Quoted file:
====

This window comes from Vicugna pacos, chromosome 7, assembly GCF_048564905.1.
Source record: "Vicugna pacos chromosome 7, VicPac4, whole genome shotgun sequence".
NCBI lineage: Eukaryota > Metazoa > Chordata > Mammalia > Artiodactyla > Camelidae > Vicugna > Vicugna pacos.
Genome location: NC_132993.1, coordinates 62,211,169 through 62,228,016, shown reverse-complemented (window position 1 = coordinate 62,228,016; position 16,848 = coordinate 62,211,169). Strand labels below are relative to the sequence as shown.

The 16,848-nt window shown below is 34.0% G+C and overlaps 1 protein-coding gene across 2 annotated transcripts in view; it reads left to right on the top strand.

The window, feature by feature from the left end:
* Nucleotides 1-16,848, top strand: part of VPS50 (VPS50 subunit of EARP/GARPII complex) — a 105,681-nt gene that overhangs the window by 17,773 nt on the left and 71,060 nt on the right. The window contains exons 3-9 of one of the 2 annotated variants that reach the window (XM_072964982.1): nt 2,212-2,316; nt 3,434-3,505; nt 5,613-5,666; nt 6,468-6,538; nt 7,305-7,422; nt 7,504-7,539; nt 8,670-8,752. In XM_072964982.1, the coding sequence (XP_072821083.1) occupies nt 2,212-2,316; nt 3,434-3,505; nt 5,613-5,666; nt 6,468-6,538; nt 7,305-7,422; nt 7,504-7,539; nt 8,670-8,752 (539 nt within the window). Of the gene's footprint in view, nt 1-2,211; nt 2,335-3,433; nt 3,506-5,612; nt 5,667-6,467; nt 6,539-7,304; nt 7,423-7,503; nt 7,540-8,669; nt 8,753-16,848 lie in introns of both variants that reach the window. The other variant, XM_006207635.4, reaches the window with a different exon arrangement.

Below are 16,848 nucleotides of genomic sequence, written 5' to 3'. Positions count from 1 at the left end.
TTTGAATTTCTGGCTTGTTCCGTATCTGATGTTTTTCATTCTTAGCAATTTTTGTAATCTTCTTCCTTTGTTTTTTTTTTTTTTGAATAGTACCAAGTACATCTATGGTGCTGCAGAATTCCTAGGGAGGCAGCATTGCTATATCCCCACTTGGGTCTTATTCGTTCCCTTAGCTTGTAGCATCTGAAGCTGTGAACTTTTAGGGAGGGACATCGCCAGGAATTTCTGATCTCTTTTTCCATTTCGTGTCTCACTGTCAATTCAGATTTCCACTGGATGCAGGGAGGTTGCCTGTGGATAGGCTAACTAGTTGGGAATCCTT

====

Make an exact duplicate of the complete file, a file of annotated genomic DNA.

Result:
This window comes from Vicugna pacos, chromosome 7, assembly GCF_048564905.1.
Source record: "Vicugna pacos chromosome 7, VicPac4, whole genome shotgun sequence".
NCBI lineage: Eukaryota > Metazoa > Chordata > Mammalia > Artiodactyla > Camelidae > Vicugna > Vicugna pacos.
Genome location: NC_132993.1, coordinates 62,211,169 through 62,228,016, shown reverse-complemented (window position 1 = coordinate 62,228,016; position 16,848 = coordinate 62,211,169). Strand labels below are relative to the sequence as shown.

The 16,848-nt window shown below is 34.0% G+C and overlaps 1 protein-coding gene across 2 annotated transcripts in view; it reads left to right on the top strand.

The window, feature by feature from the left end:
* Nucleotides 1-16,848, top strand: part of VPS50 (VPS50 subunit of EARP/GARPII complex) — a 105,681-nt gene that overhangs the window by 17,773 nt on the left and 71,060 nt on the right. The window contains exons 3-9 of one of the 2 annotated variants that reach the window (XM_072964982.1): nt 2,212-2,316; nt 3,434-3,505; nt 5,613-5,666; nt 6,468-6,538; nt 7,305-7,422; nt 7,504-7,539; nt 8,670-8,752. In XM_072964982.1, the coding sequence (XP_072821083.1) occupies nt 2,212-2,316; nt 3,434-3,505; nt 5,613-5,666; nt 6,468-6,538; nt 7,305-7,422; nt 7,504-7,539; nt 8,670-8,752 (539 nt within the window). Of the gene's footprint in view, nt 1-2,211; nt 2,335-3,433; nt 3,506-5,612; nt 5,667-6,467; nt 6,539-7,304; nt 7,423-7,503; nt 7,540-8,669; nt 8,753-16,848 lie in introns of both variants that reach the window. The other variant, XM_006207635.4, reaches the window with a different exon arrangement.

Below are 16,848 nucleotides of genomic sequence, written 5' to 3'. Positions count from 1 at the left end.
TTTGAATTTCTGGCTTGTTCCGTATCTGATGTTTTTCATTCTTAGCAATTTTTGTAATCTTCTTCCTTTGTTTTTTTTTTTTTTGAATAGTACCAAGTACATCTATGGTGCTGCAGAATTCCTAGGGAGGCAGCATTGCTATATCCCCACTTGGGTCTTATTCGTTCCCTTAGCTTGTAGCATCTGAAGCTGTGAACTTTTAGGGAGGGACATCGCCAGGAATTTCTGATCTCTTTTTCCATTTCGTGTCTCACTGTCAATTCAGATTTCCACTGGATGCAGGGAGGTTGCCTGTGGATAGGCTAACTAGTTGGGAATCCTT